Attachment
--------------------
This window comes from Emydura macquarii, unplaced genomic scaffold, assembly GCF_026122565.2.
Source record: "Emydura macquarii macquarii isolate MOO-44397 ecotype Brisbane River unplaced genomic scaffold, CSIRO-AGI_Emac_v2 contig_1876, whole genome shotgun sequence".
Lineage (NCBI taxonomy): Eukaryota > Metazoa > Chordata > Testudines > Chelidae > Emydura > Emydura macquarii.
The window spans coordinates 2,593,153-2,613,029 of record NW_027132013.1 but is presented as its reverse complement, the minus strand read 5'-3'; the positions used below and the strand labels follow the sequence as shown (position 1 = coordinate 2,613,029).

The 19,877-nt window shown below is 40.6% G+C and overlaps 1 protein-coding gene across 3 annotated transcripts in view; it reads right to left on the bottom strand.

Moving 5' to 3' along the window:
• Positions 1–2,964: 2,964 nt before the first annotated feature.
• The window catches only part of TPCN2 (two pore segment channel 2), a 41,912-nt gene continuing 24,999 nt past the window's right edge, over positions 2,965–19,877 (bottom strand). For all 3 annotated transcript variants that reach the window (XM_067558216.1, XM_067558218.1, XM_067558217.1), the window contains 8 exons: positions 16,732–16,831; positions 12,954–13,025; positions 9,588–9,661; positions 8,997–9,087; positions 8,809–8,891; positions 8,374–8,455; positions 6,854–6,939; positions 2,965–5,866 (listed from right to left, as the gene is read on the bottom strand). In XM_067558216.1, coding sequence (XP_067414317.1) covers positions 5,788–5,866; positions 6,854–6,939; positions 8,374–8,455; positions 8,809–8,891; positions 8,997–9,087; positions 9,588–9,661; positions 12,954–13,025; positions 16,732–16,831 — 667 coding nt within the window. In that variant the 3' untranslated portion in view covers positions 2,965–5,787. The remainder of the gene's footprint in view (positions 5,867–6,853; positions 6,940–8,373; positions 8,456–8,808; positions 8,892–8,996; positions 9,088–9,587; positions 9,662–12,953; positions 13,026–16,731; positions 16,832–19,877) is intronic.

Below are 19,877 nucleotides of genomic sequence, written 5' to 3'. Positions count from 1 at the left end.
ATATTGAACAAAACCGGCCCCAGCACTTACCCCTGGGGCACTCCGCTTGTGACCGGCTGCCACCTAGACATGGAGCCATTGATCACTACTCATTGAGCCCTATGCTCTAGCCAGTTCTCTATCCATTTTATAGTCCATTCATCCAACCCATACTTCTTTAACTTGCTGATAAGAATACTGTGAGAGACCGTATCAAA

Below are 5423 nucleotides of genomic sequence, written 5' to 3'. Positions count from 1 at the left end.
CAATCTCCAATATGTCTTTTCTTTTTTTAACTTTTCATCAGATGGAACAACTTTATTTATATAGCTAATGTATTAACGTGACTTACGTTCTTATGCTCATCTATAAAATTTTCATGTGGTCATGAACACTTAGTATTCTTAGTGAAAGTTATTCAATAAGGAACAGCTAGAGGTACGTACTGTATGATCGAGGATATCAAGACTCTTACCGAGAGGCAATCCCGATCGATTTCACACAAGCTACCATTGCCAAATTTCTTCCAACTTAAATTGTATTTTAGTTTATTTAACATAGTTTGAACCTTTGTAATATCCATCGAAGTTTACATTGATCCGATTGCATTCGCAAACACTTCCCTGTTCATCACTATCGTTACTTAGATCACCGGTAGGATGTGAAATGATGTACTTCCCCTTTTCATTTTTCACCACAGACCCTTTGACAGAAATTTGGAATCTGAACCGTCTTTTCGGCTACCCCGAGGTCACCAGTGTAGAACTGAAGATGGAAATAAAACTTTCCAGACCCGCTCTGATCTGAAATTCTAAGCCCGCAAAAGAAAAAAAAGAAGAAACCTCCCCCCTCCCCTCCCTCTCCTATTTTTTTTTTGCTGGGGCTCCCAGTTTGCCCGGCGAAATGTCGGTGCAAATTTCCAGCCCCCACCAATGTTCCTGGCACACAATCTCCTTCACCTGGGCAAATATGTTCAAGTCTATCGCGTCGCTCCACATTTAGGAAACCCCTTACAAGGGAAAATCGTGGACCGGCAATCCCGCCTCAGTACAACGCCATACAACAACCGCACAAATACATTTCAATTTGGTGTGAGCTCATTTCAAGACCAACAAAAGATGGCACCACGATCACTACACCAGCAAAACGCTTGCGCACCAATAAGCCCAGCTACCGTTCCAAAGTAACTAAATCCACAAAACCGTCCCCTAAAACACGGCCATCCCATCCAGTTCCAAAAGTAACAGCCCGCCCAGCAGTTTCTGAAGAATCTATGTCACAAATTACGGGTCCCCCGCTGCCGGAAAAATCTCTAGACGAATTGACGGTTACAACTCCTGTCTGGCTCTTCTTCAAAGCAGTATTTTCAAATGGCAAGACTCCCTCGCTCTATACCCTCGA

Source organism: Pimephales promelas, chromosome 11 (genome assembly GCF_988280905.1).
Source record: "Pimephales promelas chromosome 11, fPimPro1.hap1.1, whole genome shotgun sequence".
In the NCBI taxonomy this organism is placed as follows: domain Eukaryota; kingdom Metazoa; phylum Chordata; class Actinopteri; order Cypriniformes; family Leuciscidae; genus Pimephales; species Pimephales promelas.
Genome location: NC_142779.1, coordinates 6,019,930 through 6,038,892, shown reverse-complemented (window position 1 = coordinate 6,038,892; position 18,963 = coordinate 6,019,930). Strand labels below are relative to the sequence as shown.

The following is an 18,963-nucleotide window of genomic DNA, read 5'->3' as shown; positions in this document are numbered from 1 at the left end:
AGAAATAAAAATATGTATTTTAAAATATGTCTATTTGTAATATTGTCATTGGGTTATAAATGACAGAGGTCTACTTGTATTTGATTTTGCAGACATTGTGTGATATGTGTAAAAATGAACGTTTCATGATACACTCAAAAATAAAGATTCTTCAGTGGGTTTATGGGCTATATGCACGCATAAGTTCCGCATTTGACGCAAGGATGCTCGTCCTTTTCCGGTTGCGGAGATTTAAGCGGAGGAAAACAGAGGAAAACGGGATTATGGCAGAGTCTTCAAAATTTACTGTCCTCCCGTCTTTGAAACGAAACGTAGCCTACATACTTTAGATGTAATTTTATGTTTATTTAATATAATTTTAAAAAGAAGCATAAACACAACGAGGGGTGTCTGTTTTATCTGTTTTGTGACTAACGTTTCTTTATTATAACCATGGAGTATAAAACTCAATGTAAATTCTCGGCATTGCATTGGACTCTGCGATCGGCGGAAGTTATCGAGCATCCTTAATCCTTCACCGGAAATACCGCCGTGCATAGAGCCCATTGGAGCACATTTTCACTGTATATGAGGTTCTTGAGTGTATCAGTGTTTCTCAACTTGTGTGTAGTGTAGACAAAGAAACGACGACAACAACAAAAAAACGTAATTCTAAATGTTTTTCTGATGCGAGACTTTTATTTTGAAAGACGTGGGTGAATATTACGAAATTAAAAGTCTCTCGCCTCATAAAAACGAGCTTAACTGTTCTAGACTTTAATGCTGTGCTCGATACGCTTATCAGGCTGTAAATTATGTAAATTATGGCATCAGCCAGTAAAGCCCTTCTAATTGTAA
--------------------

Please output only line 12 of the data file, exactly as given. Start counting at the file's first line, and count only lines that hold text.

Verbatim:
CAATCTCCAATATGTCTTTTCTTTTTTTAACTTTTCATCAGATGGAACAACTTTATTTATATAGCTAATGTATTAACGTGACTTACGTTCTTATGCTCATCTATAAAATTTTCATGTGGTCATGAACACTTAGTATTCTTAGTGAAAGTTATTCAATAAGGAACAGCTAGAGGTACGTACTGTATGATCGAGGATATCAAGACTCTTACCGAGAGGCAATCCCGATCGATTTCACACAAGCTACCATTGCCAAATTTCTTCCAACTTAAATTGTATTTTAGTTTATTTAACATAGTTTGAACCTTTGTAATATCCATCGAAGTTTACATTGATCCGATTGCATTCGCAAACACTTCCCTGTTCATCACTATCGTTACTTAGATCACCGGTAGGATGTGAAATGATGTACTTCCCCTTTTCATTTTTCACCACAGACCCTTTGACAGAAATTTGGAATCTGAACCGTCTTTTCGGCTACCCCGAGGTCACCAGTGTAGAACTGAAGATGGAAATAAAACTTTCCAGACCCGCTCTGATCTGAAATTCTAAGCCCGCAAAAGAAAAAAAAGAAGAAACCTCCCCCCTCCCCTCCCTCTCCTATTTTTTTTTTGCTGGGGCTCCCAGTTTGCCCGGCGAAATGTCGGTGCAAATTTCCAGCCCCCACCAATGTTCCTGGCACACAATCTCCTTCACCTGGGCAAATATGTTCAAGTCTATCGCGTCGCTCCACATTTAGGAAACCCCTTACAAGGGAAAATCGTGGACCGGCAATCCCGCCTCAGTACAACGCCATACAACAACCGCACAAATACATTTCAATTTGGTGTGAGCTCATTTCAAGACCAACAAAAGATGGCACCACGATCACTACACCAGCAAAACGCTTGCGCACCAATAAGCCCAGCTACCGTTCCAAAGTAACTAAATCCACAAAACCGTCCCCTAAAACACGGCCATCCCATCCAGTTCCAAAAGTAACAGCCCGCCCAGCAGTTTCTGAAGAATCTATGTCACAAATTACGGGTCCCCCGCTGCCGGAAAAATCTCTAGACGAATTGACGGTTACAACTCCTGTCTGGCTCTTCTTCAAAGCAGTATTTTCAAATGGCAAGACTCCCTCGCTCTATACCCTCGA